Personally I have no particular attachment to opticals or generation loss or whatever. To me, stuff like that has always been nothing more than an annoyance and a detriment to films. If Spielberg took the original vistavision plates and 3D effects and re-rendered everything at 4K resolution so it cuts seamlessly with the material from the camera negative, I'd be a happy camper. Obviously he hasn't done that, and that's okay too I guess... film history and all that crap.

Did you let a crazy relative know your username and password and let them post or something? What gives 42041?
post #1654 of 1995
Quote:
Originally Posted by NetworkTV View Post

You do realize there have been plenty of lauded releases that have gone back to the original camera negatives (or animation cells) to reconstruct those films for home video release, don't you? In particular, several technicolor films whose 3 strip elements were then digitally combined, creating a more accurate registration than was ever accomplished for the original release. Are you saying they shouldn't have done that? We're seeing a better product that was ever shown in the theater.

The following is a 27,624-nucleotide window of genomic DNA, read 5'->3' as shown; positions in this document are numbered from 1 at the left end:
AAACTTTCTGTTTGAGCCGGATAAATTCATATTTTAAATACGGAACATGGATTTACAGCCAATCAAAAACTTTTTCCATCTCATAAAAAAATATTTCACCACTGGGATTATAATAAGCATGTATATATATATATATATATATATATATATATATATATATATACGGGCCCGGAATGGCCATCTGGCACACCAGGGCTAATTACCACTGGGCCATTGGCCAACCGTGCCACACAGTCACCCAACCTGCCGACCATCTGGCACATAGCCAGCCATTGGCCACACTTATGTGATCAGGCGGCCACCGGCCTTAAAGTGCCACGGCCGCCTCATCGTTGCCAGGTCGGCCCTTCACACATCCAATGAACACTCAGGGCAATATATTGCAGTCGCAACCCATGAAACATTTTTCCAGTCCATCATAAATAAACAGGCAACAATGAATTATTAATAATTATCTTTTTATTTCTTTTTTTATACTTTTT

You're being a bit disengenuous here. Digitally recombining 3 strip technicolor or B&W seperations is sometimes necessary when differential shrinkage due to age is too great to fix photochemically. In that case, it is a necessary tool to get the film back in the ballpark to what it looked like on original release. So yes, in those cases, those tools should be used. But in general, no, I don't think they should do that. The new Singin' In The Rain disc didn't and it looks more like what it did to audiences of the time. And it looks great aside from some questionable color timing.

Quote:
Originally Posted by NetworkTV View Post